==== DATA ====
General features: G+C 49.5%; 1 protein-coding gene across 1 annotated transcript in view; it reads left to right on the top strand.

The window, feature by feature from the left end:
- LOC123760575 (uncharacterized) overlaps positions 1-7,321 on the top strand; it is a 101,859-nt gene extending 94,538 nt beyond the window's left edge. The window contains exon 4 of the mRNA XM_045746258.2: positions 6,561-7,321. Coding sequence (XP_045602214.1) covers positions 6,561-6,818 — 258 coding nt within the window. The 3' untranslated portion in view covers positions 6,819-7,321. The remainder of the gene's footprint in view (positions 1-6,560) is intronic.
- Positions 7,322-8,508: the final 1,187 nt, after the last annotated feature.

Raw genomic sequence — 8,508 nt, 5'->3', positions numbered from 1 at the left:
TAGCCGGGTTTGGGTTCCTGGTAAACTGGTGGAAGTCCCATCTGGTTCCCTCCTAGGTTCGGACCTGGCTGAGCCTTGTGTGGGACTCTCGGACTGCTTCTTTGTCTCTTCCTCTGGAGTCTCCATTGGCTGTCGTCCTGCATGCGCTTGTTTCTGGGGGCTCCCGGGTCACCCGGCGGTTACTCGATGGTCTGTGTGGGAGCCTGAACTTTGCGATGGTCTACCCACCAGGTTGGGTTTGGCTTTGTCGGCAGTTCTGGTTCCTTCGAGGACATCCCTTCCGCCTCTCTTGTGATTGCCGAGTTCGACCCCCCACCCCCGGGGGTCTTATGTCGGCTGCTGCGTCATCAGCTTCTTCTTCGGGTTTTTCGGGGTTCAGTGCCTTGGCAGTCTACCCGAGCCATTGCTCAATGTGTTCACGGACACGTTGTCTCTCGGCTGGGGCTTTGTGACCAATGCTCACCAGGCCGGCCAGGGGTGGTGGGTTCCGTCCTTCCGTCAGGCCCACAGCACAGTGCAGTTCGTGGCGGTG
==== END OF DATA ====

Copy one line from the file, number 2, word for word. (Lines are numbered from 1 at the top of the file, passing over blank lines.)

The window, feature by feature from the left end: